Trade between Pakistan and India is on a continuous rise, which comes despite the fact that economic ties often get complicated in the face of political tensions between the two countries, says a research report compiled by the Saarc Chamber of Commerce and Industry.
Pakistan is very much keen to increase the trade volume and in this connection the Ministry of Commerce along with the Trade Development Authority has conducted many studies to assess whether bilateral trade will step up the pace of economic growth in the country.
The studies suggest if bilateral trade gets into full swing, Pakistan’s gross domestic product (GDP) – the total size of economy – will grow by a further 2% in the next three years and exports to India will rise to Rs250 billion in a short time, an increase of 733% from the current level of Rs30 billion.
Apart from these, Pakistan could save Rs100 billion in import of goods from India, which are currently sourced from other countries, due mainly to the low transport cost. Cheap raw material imports from India could also help in boosting exports of finished goods to Rs200 billion.
The studies show that bilateral trade will generate 500,000 new jobs in different sectors in three years. “As the size of formal trade increases, the volume of illegal trade will definitely decrease, which could generate additional revenue for Pakistan.”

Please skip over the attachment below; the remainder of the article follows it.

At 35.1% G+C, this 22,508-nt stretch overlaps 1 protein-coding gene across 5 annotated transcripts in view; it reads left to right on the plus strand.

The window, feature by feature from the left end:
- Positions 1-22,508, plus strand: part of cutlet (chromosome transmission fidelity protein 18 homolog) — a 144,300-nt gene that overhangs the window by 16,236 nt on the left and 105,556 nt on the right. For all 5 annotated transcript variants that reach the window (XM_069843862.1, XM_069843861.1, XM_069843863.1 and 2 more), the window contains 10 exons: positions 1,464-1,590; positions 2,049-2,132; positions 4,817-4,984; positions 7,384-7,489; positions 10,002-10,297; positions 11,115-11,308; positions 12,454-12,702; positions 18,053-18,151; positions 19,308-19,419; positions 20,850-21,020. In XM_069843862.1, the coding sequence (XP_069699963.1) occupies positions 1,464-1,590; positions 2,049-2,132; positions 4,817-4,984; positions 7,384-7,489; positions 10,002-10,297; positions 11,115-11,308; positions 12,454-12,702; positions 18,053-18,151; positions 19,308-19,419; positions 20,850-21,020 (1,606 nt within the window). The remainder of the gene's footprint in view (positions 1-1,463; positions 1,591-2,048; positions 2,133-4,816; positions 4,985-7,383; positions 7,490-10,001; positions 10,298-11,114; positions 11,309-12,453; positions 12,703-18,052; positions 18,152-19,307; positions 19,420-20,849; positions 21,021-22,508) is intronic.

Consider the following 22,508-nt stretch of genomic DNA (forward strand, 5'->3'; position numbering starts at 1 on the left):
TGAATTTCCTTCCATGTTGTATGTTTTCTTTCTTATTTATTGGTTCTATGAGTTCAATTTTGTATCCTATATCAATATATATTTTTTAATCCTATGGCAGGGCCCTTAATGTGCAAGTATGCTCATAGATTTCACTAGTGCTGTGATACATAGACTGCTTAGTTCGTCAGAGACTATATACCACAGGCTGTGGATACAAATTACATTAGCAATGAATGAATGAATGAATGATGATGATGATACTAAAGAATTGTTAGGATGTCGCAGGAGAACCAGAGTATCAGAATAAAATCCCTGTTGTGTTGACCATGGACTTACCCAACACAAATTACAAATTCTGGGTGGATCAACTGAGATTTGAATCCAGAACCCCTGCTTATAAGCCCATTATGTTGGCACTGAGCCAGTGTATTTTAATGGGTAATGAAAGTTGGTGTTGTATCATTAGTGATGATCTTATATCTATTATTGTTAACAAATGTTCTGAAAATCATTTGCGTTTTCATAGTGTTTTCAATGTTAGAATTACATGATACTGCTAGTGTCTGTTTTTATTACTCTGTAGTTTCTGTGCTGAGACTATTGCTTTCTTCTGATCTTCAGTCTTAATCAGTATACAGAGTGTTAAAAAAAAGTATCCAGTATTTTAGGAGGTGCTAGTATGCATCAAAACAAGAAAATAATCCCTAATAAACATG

Despite the potential, many business groups, especially the agriculture, pharmaceutical and auto sectors, are still cautious, as they do not want trade at the expense of domestic industry. They demand a level playing field before opening the country’s markets to equip themselves to compete in the much bigger economy of India.
According to the Saarc Chamber’s research report, Pakistan and India have been trade partners since the beginning. Pakistan’s exports to India in 1948-49 were 56% of total exports and imports stood at 32%.
Until 1995, bilateral trade remained at $132 million, which experts described as insignificant. The only period when trade ties were almost negligible was between 1965 and 1971 and that was because of the wars between the two countries.
In 1996, trade rose to $180 million and that was the year, when India granted the Most Favoured Nation (MFN) status to Pakistan. In response, Pakistan increased its list of tradable items to 600.
At present, of the total 7,200 tariff lines, 1,209 items are on the negative list. Trade volume stands at an improved $2.4 billion.
“Pakistan and India indulge in informal trade to the tune of $13 billion per annum through traditional avenues like cross-border smuggling and personal baggage. Their formal trade potential is estimated at $12 billion,” said the research report.
This lower-than-potential trade is a key impediment to the growth of South Asia’s exports to the rest of the world as well as expansion of trade in the region. Pakistan and India account for more than 90% of South Asia’s GDP.
As a result of politics and suspicion overriding economics, South Asia remained the least integrated region in the world, the report said.
Intra-regional trade amounts to just over 1% of the region’s GDP against 2.7% for the Middle East and Africa and 7% for Latin America and East Asia. The rate for Europe and Central Asia is 16%.
Published in The Express Tribune, August 13th, 2014.